WAITING FOR THE AFTERLIFE
A CONVERSATION WITH MARTY WILLSON-PIPER OF NOCTORUM (THE CHURCH)
There a couple of things about Marty Willson-Piper you may not know. First, if you take a look at your album collection and look at the names of the members of the band or people playing on the album, I guarantee the name Marty Willson-Piper will appear several times. Among a great deal of guest appearances in many albums, he was a member of The Church from 1980 until 2013, and in 1991 he joined All About Eve, of whom he was a member until 2003. He is also a member of Moat (since 2013), Anekdoten (since 2015) and Noctorum, since 2003. It is that on that band that Willson-Piper is currently focused.
The second thing about Marty Wilson-Piper is that he is an incredibly nice, brilliant and easy going guy. Five minutes into our interview we were talking like old friends, and not just about music either. Liverpool FC, class European movies, books, news and, well, just about everything.
Let us go back to the matter at hand, Noctorum. The band formed in 2002 when Willson-Piper joined producer/engineer Dare Mason to produce music that is beyond categorization. Both play several different instruments and write the material. Their first album was released in 2003, Sparks Lane, and they are getting set to release their fourth album, The Afterlife.
“We have always had a tendency to be eclectic, and the new album follows that pattern”, says Willson-Piper during our recent discussion. “There is a thread running through it. But we write what we write. Dare tends to be more pop oriented, he lightens up the mood to my darker side. The new album is kind of set up with the more moody, darker songs on side two, and more lighter songs on side one. But overall the album is a bit more pop. We are still left of centre.”
The new album also features his wife, Olivia Willson-Piper.
“I had fallen in love with her before she told me that she plays violin. She also writes incredible melodies. She plays on the Noctorum album, but she is involved in other projects as well. We do shows together and she plays on the Atlantium project.”
Atlantium is a brand new project and Willson-Piper hopes their debut album is released in 2020.
“”Steve Knott asked if I would play on one track on his instrumental album. Olivia is on it, playing cello, and he gives me the track to improvise some guitar on it. One thing leads to another and we are on the album. Olivia and I add a dimension with our style.”
And if that is not enough, Willson-Piper just finished producing an artist in Nashville.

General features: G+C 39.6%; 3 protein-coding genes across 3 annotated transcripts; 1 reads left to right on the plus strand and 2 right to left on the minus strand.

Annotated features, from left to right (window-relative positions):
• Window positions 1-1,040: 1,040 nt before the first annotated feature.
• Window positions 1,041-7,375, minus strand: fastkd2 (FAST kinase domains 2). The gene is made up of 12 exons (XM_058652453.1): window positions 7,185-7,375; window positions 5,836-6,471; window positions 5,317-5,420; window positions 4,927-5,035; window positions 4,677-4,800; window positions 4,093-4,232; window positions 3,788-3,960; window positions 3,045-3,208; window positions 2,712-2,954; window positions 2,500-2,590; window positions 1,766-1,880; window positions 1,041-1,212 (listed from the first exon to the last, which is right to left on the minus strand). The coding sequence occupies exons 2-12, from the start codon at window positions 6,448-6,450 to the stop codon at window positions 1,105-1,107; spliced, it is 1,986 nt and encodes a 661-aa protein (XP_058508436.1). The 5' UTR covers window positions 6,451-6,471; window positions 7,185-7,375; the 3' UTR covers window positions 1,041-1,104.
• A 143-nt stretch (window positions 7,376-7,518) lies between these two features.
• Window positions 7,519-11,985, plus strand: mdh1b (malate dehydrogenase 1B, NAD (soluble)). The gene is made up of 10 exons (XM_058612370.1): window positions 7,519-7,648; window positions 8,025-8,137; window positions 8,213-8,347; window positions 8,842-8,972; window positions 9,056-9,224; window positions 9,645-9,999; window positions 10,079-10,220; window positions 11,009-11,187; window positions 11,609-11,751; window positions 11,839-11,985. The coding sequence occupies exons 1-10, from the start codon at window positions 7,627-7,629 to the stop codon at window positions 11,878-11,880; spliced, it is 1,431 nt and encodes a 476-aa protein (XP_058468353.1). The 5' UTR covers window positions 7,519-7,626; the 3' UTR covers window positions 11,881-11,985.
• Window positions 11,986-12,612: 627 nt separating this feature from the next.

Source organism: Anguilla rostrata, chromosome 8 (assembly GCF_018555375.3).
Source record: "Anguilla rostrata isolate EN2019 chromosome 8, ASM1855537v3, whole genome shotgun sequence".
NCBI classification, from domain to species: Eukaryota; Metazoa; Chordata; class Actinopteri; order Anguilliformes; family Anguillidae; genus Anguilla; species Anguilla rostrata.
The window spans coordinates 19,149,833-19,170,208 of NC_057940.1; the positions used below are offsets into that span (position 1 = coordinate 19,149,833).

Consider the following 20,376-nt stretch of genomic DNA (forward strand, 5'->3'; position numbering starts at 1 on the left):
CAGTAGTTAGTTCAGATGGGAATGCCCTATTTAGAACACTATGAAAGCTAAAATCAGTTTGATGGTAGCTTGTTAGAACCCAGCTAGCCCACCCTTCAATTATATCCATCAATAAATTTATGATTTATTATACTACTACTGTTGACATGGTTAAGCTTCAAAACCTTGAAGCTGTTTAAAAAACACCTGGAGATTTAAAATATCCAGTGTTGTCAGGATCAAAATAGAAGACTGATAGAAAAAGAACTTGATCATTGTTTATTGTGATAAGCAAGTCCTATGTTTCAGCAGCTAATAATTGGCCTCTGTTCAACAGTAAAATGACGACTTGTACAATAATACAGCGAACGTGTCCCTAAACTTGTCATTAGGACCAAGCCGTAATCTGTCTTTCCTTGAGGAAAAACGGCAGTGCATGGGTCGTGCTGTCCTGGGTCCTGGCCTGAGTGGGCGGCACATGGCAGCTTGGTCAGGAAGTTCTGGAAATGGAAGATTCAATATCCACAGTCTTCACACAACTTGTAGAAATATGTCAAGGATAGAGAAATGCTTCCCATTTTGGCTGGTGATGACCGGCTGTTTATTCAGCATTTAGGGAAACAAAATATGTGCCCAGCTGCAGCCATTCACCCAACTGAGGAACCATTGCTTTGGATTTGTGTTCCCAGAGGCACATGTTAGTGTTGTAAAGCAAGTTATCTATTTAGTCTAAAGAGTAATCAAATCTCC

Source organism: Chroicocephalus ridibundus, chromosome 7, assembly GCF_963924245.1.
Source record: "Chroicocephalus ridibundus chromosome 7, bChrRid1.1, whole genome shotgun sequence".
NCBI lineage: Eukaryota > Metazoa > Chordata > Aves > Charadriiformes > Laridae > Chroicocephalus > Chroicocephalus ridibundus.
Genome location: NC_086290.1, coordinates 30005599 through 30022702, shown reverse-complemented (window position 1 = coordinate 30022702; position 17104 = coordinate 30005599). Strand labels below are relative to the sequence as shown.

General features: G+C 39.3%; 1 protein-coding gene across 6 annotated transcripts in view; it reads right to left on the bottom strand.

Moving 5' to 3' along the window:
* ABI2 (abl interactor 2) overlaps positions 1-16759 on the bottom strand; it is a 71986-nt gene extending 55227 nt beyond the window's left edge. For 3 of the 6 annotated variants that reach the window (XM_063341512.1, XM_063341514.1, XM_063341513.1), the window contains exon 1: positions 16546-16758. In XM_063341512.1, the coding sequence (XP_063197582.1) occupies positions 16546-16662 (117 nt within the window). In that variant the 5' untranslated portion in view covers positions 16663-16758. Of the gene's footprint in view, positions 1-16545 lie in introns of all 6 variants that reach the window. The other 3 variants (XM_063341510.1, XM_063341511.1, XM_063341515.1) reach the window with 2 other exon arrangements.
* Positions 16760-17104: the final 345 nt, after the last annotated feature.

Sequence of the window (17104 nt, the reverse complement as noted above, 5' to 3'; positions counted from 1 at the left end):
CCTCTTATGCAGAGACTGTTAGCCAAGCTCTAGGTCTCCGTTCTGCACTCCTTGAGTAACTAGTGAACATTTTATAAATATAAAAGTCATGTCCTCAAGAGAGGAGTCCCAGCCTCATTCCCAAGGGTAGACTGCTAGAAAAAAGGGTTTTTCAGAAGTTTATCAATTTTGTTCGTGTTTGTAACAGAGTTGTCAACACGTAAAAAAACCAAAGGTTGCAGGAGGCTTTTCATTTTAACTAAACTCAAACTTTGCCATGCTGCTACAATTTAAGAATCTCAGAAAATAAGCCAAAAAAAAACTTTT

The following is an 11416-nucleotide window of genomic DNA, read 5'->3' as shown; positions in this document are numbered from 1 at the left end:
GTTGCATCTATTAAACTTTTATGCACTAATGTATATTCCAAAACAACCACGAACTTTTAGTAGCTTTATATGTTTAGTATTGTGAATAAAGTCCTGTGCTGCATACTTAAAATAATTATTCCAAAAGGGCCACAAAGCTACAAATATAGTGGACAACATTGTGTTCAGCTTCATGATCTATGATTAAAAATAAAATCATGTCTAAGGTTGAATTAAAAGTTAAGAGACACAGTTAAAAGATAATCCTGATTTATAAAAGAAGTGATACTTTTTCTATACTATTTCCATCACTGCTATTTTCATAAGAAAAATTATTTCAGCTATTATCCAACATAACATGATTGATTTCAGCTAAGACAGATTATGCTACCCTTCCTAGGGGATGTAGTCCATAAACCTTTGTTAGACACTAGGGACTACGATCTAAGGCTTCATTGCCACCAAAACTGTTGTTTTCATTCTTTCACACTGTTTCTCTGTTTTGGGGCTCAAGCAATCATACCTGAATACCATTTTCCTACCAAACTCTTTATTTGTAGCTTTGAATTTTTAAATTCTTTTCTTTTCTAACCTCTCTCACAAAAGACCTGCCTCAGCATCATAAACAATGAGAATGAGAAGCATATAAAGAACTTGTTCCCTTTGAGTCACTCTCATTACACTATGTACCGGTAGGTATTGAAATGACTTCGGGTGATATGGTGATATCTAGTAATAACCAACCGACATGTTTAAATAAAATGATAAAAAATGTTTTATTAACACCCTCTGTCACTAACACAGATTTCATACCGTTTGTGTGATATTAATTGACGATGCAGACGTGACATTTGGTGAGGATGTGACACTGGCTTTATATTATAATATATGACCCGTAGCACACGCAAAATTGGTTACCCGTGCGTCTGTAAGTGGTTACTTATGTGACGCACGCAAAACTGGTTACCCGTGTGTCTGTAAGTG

“Nashville! As far away from me as you can get, right? Well, not really. The music coming out of Nashville is quite organic, they have really great studios designed to track bands, which means recording the backing tracks. We recorded in a studio, Welcome to 1979, which was a real deal studio. I went as a producer to produce Salim Nourallah’s new album, which is his seventh. I went to produce, but ended up playing guitar on it as well.”
Willson-Piper is not concerned about album sales, with his multiple (and I stress the word multiple) projects he keeps busy, and he gets to work with his wife, Olivia. That does not mean he is not interested in what is going on in the pop music landscape.
“I am trying to understand contemporary music. Recently, I went on Spotify to find artists who have had more than 27 million listens. I was amazed at how many of the artists I had never heard of. One guy, Stormzy, I listened to. He is huge. I was listening to a lot of the artists on Spotify, and I noticed that they all sound the same. Not that the artists sound like each other, but their music tends to be all the same. I guess that is one of the bad things when you have 27 million people listening to you, their fanbase want them to be like that. There is no room for the artist to grow. The one exception is Taylor Swift, who keeps morphing.”
As well as being a musician, Willson-Piper has a deep love of music and has, I have to admit, a rather admirable album collection, which he writes about in his In Deep Music Archive. He also lists all the music is listening to, and how he hears it (i.e. vinyl, CD, streaming). He very meticulously writes down serial numbers and where to find the music, and as with the music he plays, his listening taste is eclectic as well. He does enjoy writing about the music he loves.
“I’ve probably written a million words, I like writing but I can only write when the mood takes me. It is so different from writing music, this is factual. I really enjoy it but it is different than expressing yourself musically.”
Anyway you look at it, Marty Willson-Piper is a busy guy. He is also remarkably talented, and on top of all of that he “is going to be a grandfather soon”. A lot going on for this cool, soon to be grandfather. Noctorum’s fourth album The Afterlife is recorded and ready for release in a couple of months (earlier if you purchase it through Pledge Music), and that is just one project. There is more, much more, to come from Marty Willson-Piper.